-- Anonymous, September 09, 2003

Sorry to insist too, and I was truly hoping you have read Poe's tales (in all their various veins and tones and subjects) - and poems too. You are thus well acquainted with Eddie's fiction-works in prose and verse. But, again, if you are willing to write a (short?) essay not on Poe but on Poe's Tales, not on the man, but on his works, I don't think (I may be totally wrong) necessary to search help from (good or bad) biographies, as I suggested yesterday when evoking similar cases with other writers. On the other hand, for sure well-done serious criticisms on Poe's works (you don't imagine how many ones) are of great help for building such an essay as you are willing to make, but again, Poe remains, to my mind at least, probably the best (and perhaps the first with which we should always begin) "commentator" on his own works. Thence the necessity, methinks, to start first from Poe's own letters, literary criticisms, prefaces, lectures and other non-fiction miscellanies you can find on line at the really marvellous web-site www.eapoe.org, among the "works". Naturally, Poe's writings are fascinating and lead any reader one day or another to get more and more informative data, just the step, it seems, you are now ready to try. And in doing so, you will perhaps see and comprehend that one may spend more than a single life with such an opulent (addictive?) subject... Nevertheless, in my humble opinion, the major danger will always, when using biographical facts, come from too easily confusing Poe and his created fictional characters. Be careful not to fall in this common error. In any case, I wish you a nice and delightful journey amid this copious and seducing matter. Yours sincerely, Raven's Shade (Belgium).

-- Anonymous, September 10, 2003

And lest to be misundersood with my poorly formulated sentence about the major danger just evoked, I prefer to precise "...confusing Poe and his created characters, NARRATORS included.", because many (pseudo-)biographies, (and, above all, those of them which show sustained ambition for being interpretative ones) frequently confuse, among other things, the various created-for-effect "narrative-I"s... and their author/creator! Bonaparte is alas one amid the most conspicuous examples of such a fall in this sad trap. Yours, Raven's Shade (Belgium).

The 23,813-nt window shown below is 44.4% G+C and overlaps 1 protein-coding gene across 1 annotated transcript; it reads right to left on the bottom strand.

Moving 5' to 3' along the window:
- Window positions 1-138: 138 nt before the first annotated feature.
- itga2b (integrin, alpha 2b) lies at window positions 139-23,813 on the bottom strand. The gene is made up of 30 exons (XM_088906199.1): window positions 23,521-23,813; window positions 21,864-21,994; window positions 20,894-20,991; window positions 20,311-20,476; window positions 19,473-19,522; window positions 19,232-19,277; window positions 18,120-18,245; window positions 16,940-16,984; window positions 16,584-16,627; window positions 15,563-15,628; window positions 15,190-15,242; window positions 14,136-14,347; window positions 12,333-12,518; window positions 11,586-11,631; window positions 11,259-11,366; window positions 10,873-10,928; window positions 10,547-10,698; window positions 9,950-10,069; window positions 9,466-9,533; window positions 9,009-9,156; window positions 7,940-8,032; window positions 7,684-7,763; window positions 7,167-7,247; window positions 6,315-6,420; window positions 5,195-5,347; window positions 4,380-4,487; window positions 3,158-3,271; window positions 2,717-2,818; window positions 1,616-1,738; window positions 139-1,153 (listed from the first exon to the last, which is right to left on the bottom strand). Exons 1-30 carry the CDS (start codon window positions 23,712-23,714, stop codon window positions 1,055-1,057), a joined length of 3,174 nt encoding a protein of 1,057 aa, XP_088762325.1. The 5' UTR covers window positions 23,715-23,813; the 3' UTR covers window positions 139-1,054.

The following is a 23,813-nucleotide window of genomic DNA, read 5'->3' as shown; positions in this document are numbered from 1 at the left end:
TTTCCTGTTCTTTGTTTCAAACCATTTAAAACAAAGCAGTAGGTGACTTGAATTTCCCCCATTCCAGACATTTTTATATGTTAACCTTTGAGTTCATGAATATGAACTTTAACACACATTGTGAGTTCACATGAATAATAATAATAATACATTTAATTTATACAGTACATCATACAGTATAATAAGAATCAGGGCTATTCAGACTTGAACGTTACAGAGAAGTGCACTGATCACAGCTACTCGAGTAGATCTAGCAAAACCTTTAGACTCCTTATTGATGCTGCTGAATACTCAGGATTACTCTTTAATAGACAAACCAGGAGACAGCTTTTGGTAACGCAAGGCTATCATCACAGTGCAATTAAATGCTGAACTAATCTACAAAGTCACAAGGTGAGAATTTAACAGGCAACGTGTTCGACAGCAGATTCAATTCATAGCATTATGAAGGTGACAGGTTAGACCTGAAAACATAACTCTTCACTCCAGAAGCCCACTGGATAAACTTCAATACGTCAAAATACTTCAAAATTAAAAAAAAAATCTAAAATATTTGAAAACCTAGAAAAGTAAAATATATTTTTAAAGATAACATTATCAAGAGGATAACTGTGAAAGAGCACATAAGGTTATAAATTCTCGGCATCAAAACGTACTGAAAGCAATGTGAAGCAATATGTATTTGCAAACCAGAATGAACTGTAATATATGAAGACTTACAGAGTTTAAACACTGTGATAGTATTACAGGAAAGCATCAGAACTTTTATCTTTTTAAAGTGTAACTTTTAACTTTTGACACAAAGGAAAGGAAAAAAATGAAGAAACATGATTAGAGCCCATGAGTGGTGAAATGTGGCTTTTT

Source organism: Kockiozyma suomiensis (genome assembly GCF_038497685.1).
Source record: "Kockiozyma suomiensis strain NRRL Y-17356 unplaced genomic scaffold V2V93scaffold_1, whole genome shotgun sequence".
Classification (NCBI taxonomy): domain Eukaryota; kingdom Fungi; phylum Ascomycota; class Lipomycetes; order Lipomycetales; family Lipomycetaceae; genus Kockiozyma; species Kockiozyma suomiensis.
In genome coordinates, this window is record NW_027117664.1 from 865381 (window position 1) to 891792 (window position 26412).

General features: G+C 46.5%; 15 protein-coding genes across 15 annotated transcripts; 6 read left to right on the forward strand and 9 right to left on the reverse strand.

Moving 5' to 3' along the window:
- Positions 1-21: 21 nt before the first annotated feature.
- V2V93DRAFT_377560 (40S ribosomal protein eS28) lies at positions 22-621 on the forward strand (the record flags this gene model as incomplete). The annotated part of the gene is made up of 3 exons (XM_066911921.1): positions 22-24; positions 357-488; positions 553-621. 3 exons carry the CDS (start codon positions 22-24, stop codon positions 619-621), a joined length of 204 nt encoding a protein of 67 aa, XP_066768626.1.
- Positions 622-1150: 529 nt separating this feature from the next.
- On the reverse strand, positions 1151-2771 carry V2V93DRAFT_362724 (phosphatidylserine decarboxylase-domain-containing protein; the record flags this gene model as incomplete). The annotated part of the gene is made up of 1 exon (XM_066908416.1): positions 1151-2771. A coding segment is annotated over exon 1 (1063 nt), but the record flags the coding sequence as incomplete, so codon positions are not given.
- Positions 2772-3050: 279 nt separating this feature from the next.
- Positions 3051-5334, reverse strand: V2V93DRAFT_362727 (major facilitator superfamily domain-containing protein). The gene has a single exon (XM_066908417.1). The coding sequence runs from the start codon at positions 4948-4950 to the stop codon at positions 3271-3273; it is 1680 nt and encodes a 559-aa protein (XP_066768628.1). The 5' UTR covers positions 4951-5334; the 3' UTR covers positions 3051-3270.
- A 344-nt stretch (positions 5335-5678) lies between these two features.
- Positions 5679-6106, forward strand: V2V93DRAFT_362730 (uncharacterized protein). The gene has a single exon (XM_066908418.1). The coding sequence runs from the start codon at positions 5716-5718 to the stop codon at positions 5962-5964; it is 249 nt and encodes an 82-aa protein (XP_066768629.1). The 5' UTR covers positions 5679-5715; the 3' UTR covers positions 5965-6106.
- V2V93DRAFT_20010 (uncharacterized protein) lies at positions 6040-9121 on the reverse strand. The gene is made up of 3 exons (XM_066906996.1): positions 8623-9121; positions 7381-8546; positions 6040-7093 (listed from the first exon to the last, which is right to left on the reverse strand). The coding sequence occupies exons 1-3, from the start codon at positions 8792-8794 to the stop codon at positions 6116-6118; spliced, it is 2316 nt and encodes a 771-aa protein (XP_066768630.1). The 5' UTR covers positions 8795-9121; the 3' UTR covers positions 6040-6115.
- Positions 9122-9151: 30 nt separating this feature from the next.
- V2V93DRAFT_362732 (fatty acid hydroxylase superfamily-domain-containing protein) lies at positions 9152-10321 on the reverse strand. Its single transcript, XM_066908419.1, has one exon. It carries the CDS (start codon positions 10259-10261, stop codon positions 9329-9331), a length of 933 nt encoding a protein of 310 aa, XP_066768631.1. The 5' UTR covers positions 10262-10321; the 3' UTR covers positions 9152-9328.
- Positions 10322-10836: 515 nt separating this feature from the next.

-- Anonymous, September 10, 2003

Thanks for your interest mr. Private. Perhaps, as you say, Poe biographies will turn out to be completely useless for my project - specially since I also consider Freudian auto-biographical approaches to border on masturbation, if you know what I mean. But Im simply interested on the mans life. How can you blame me?

"On the other hand, for sure well-done serious criticisms on Poe's works (you don't imagine how many ones) are of great help for building such an essay as you are willing to make, but again, Poe remains, to my mind at least, probably the best (and perhaps the first with which we should always begin) "commentator" on his own works." Of course Ill get into Poes non-fiction (and also in Pym, just for completism) too but as you say well-done criticism is of the highest priority for me. I dont want to copy something that has already been done and besides Im interested on any interpretation of Poes tales, if just for curiositys sake.

And so Im forced to ask you. What do you consider to be the best criticism available on Poe? Oh and please forgive my poor grammar. English is only my second language.

-- Anonymous, September 10, 2003